"The ideal time to try this procedure is when you've got an important player who is injured early in the season, so there's plenty of time to get back. If it's unsuccessful, you would know by May-June, and he'd still have plenty of time to do the traditional operation and be back for the following season."

Malceski agreed to take the risk after discussions with officials, coaching staff and his family.

"We're confident it's not going to fail, but if the worst thing happens, then we know we won't stuff up two seasons," Dr Gibbs said.

Malceski had his other knee reconstructed in conventional style in 2004, missing the entire season.

"We're aiming for 12 weeks, which would mean Round 8-9," Dr Gibbs said. "The first seven to 10 days, he's just waiting for the wounds to heal, although he's already doing some static quadricep work and things like that."

Malceski is expected to start running again after six weeks.

"There's some great anecdotal stories. American gridiron players fly to Europe to get their cruciates done," Dr Gibbs said.

"One guy played after weeks and played the last 10 games."

Already several players are expected to miss the 2008 AFL season because of knee injuries from pre-season games.

They include Fremantle's Paul Hasleby and Brad d*** (Collingwood) and Mitch Brown (West Coast) from the same game in Albany at the weekend.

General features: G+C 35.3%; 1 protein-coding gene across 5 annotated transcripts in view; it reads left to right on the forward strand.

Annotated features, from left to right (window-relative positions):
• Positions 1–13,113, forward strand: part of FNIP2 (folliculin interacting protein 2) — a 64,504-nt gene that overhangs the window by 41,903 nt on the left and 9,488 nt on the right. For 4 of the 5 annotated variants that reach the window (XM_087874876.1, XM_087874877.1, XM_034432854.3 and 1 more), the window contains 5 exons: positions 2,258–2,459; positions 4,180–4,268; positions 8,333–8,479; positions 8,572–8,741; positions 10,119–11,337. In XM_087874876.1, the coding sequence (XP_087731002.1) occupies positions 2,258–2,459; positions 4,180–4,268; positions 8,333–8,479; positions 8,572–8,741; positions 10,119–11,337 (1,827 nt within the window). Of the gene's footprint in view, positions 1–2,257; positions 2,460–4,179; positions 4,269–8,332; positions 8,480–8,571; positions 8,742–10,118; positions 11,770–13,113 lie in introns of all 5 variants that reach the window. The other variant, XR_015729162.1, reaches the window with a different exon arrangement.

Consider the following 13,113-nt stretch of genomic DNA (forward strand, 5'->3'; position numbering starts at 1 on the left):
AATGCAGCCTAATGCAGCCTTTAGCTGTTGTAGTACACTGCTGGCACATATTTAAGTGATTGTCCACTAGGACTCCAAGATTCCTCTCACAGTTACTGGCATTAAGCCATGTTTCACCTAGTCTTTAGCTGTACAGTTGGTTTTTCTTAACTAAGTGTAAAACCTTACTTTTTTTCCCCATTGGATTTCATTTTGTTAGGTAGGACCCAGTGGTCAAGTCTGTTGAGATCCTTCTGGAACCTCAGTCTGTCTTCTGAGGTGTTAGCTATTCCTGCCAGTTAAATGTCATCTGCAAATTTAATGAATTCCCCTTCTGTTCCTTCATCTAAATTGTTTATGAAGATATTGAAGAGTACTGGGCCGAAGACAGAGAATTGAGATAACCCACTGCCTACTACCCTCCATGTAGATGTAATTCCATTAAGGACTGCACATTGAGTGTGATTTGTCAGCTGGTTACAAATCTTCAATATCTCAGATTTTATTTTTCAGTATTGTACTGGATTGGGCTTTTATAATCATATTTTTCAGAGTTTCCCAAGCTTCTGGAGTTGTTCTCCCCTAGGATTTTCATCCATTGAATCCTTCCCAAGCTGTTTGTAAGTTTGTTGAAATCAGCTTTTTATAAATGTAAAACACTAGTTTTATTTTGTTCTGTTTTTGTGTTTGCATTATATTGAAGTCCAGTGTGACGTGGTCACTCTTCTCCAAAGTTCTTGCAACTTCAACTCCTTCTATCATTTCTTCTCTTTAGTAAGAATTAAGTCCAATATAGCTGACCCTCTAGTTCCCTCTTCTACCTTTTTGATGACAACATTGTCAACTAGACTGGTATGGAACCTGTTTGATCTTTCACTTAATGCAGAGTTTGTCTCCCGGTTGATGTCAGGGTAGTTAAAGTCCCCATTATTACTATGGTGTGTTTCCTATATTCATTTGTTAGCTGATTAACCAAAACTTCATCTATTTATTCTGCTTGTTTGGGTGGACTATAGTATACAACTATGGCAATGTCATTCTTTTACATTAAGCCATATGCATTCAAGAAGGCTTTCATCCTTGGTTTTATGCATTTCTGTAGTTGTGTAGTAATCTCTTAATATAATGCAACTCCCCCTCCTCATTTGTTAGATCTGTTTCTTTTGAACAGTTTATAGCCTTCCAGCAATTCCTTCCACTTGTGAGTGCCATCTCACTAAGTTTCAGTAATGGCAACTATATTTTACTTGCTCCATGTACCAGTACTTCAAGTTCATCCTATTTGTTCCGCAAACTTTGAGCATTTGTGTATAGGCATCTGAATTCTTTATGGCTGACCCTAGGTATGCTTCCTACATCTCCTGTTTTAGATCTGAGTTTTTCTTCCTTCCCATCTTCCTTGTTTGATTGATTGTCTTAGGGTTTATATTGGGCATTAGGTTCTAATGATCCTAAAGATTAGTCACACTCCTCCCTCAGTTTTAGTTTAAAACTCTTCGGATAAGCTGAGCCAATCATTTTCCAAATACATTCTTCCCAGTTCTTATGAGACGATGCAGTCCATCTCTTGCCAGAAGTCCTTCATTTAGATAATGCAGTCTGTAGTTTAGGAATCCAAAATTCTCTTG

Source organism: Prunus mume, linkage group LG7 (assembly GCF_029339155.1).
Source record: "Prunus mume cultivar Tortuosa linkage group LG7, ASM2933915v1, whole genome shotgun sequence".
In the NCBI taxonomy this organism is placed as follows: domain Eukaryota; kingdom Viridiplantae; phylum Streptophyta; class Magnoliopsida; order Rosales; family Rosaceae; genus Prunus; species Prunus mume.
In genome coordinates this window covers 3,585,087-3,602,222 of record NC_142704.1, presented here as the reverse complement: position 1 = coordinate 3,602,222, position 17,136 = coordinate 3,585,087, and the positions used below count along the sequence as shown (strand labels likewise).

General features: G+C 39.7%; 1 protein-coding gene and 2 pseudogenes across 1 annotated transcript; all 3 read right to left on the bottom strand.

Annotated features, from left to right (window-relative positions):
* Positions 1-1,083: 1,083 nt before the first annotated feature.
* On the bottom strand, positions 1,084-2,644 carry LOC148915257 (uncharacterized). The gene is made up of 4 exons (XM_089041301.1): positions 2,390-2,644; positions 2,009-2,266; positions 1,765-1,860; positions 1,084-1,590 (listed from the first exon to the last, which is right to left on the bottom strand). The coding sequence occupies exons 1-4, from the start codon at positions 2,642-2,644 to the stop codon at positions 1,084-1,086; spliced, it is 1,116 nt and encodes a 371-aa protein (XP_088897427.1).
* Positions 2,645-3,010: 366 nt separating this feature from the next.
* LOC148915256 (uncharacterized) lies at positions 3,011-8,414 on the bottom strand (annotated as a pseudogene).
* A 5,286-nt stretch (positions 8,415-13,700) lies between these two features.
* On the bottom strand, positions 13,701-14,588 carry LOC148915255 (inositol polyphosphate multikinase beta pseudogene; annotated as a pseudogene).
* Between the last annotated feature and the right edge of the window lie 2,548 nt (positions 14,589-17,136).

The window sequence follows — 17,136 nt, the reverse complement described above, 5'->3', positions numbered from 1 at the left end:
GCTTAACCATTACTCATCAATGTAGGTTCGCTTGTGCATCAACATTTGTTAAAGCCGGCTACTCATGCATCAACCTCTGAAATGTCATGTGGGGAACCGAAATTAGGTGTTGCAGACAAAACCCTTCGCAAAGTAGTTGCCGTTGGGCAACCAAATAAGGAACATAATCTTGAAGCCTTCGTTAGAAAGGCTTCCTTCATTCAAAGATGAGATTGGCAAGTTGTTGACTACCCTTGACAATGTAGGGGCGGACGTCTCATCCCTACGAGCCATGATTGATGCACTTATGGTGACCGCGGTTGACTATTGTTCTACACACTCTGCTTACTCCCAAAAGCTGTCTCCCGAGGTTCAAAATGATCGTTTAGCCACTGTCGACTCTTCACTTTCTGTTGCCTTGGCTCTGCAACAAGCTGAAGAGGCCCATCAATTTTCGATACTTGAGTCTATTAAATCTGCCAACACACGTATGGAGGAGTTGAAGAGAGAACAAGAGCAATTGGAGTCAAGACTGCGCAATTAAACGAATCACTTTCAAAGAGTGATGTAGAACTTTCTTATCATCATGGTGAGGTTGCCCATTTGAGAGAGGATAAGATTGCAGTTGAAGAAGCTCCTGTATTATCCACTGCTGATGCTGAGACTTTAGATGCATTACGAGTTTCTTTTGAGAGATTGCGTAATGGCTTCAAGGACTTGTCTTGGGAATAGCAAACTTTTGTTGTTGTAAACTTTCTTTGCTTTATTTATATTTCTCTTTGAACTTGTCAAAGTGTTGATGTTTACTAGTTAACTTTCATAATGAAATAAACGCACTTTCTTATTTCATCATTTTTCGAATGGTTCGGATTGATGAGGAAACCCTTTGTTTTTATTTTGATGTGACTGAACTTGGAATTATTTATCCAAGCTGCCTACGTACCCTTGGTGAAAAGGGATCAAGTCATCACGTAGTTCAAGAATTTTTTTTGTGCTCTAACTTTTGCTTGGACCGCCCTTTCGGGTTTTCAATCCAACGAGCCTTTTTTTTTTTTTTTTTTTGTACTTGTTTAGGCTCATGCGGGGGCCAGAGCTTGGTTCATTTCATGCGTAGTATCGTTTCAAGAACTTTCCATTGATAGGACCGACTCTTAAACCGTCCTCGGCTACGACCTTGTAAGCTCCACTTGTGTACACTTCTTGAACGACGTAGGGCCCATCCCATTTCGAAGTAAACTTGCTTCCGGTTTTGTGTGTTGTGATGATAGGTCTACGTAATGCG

I cant see the Tigers going with this method though, I think it'll be just a conventional knee reco.
Gee its grouse at hardware house!


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diedpretty
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Post by diedpretty » Mon 12 Apr, 2010 3:28 pm

Jazza wrote:
Balmain Boy wrote:There is some sort of revolutionary new practice which i think involves no operation and only some sort of rehab for ACLs. I'm not 100% sure on the details but i know there's at least 1 AFL player who's used it and got back within about 3 weeks, with no problems wewith mobility etc. I think an NRL player has also used it.
Maybe this is what Timmy's thinkinf? Also the only option is Lazarus at 7. Anything else would be a tragedy. If we have a super talented young halfback who's been contracted for a couple fo years but never played, killing it in lower grades, and an injury crisis at 7, he has to get a go. No players playing out of positions (and a good goal kicker to boot!)
Yeah I know who you are talking about, it was Nick Malceski from the Swans, but Im pretty sure it wasnt 3 weeks, more like 3 months I think.
This is an article about it written at the time if anyone wants to know:
Malceski could be back by round 8



This is the surgery that Luke Covell has just undergone - will be interesting to see his progress.

* Mike Sheahan
* From: Herald Sun
* February 26, 2008 12:00AM

AS FUTURISTIC as it sounds, Sydney's Nick Malceski could be back playing football within three months after the biggest knee surgery of them all.

Malceski had his ruptured anterior cruciate ligament repaired in Sydney on Friday in a procedure that has revolutionised knee repairs in Europe.